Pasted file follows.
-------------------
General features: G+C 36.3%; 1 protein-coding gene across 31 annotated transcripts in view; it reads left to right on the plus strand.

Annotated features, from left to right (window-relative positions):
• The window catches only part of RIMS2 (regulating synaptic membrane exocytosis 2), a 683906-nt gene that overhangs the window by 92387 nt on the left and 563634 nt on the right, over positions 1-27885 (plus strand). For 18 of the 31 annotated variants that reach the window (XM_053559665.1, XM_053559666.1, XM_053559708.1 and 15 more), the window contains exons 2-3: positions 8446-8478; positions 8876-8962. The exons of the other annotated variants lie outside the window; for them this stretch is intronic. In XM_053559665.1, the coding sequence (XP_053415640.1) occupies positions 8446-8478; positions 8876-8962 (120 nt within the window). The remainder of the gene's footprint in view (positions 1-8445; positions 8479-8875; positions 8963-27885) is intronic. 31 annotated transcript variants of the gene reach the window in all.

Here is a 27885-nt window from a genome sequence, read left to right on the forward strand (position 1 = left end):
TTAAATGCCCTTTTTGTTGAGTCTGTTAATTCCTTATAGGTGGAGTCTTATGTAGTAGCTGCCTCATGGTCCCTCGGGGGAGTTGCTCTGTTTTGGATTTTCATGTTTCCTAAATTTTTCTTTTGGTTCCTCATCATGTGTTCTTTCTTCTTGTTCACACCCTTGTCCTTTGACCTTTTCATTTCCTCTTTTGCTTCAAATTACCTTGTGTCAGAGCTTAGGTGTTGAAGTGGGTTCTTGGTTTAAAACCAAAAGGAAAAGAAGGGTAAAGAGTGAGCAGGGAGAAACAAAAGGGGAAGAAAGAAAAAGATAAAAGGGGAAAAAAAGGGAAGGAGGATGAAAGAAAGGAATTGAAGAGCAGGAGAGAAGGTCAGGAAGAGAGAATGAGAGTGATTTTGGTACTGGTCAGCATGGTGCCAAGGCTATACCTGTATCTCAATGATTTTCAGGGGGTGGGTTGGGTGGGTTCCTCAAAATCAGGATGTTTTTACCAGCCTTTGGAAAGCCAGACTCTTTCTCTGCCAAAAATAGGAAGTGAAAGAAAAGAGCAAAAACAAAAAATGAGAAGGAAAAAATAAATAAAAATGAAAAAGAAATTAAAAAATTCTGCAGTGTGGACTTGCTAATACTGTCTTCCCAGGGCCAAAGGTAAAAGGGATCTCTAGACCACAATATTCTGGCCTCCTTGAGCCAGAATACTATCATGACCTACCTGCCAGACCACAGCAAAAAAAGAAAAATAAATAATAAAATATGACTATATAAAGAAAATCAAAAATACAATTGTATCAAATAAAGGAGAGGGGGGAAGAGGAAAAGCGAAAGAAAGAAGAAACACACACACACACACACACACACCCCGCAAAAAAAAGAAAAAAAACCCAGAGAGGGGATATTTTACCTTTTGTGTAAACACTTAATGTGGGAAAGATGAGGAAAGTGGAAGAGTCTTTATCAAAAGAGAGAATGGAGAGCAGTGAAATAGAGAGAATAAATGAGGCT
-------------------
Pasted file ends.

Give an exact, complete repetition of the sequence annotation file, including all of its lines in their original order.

General features: G+C 36.3%; 1 protein-coding gene across 31 annotated transcripts in view; it reads left to right on the plus strand.

Annotated features, from left to right (window-relative positions):
• The window catches only part of RIMS2 (regulating synaptic membrane exocytosis 2), a 683906-nt gene that overhangs the window by 92387 nt on the left and 563634 nt on the right, over positions 1-27885 (plus strand). For 18 of the 31 annotated variants that reach the window (XM_053559665.1, XM_053559666.1, XM_053559708.1 and 15 more), the window contains exons 2-3: positions 8446-8478; positions 8876-8962. The exons of the other annotated variants lie outside the window; for them this stretch is intronic. In XM_053559665.1, the coding sequence (XP_053415640.1) occupies positions 8446-8478; positions 8876-8962 (120 nt within the window). The remainder of the gene's footprint in view (positions 1-8445; positions 8479-8875; positions 8963-27885) is intronic. 31 annotated transcript variants of the gene reach the window in all.

Here is a 27885-nt window from a genome sequence, read left to right on the forward strand (position 1 = left end):
TTAAATGCCCTTTTTGTTGAGTCTGTTAATTCCTTATAGGTGGAGTCTTATGTAGTAGCTGCCTCATGGTCCCTCGGGGGAGTTGCTCTGTTTTGGATTTTCATGTTTCCTAAATTTTTCTTTTGGTTCCTCATCATGTGTTCTTTCTTCTTGTTCACACCCTTGTCCTTTGACCTTTTCATTTCCTCTTTTGCTTCAAATTACCTTGTGTCAGAGCTTAGGTGTTGAAGTGGGTTCTTGGTTTAAAACCAAAAGGAAAAGAAGGGTAAAGAGTGAGCAGGGAGAAACAAAAGGGGAAGAAAGAAAAAGATAAAAGGGGAAAAAAAGGGAAGGAGGATGAAAGAAAGGAATTGAAGAGCAGGAGAGAAGGTCAGGAAGAGAGAATGAGAGTGATTTTGGTACTGGTCAGCATGGTGCCAAGGCTATACCTGTATCTCAATGATTTTCAGGGGGTGGGTTGGGTGGGTTCCTCAAAATCAGGATGTTTTTACCAGCCTTTGGAAAGCCAGACTCTTTCTCTGCCAAAAATAGGAAGTGAAAGAAAAGAGCAAAAACAAAAAATGAGAAGGAAAAAATAAATAAAAATGAAAAAGAAATTAAAAAATTCTGCAGTGTGGACTTGCTAATACTGTCTTCCCAGGGCCAAAGGTAAAAGGGATCTCTAGACCACAATATTCTGGCCTCCTTGAGCCAGAATACTATCATGACCTACCTGCCAGACCACAGCAAAAAAAGAAAAATAAATAATAAAATATGACTATATAAAGAAAATCAAAAATACAATTGTATCAAATAAAGGAGAGGGGGGAAGAGGAAAAGCGAAAGAAAGAAGAAACACACACACACACACACACACACCCCGCAAAAAAAAGAAAAAAAACCCAGAGAGGGGATATTTTACCTTTTGTGTAAACACTTAATGTGGGAAAGATGAGGAAAGTGGAAGAGTCTTTATCAAAAGAGAGAATGGAGAGCAGTGAAATAGAGAGAATAAATGAGGCT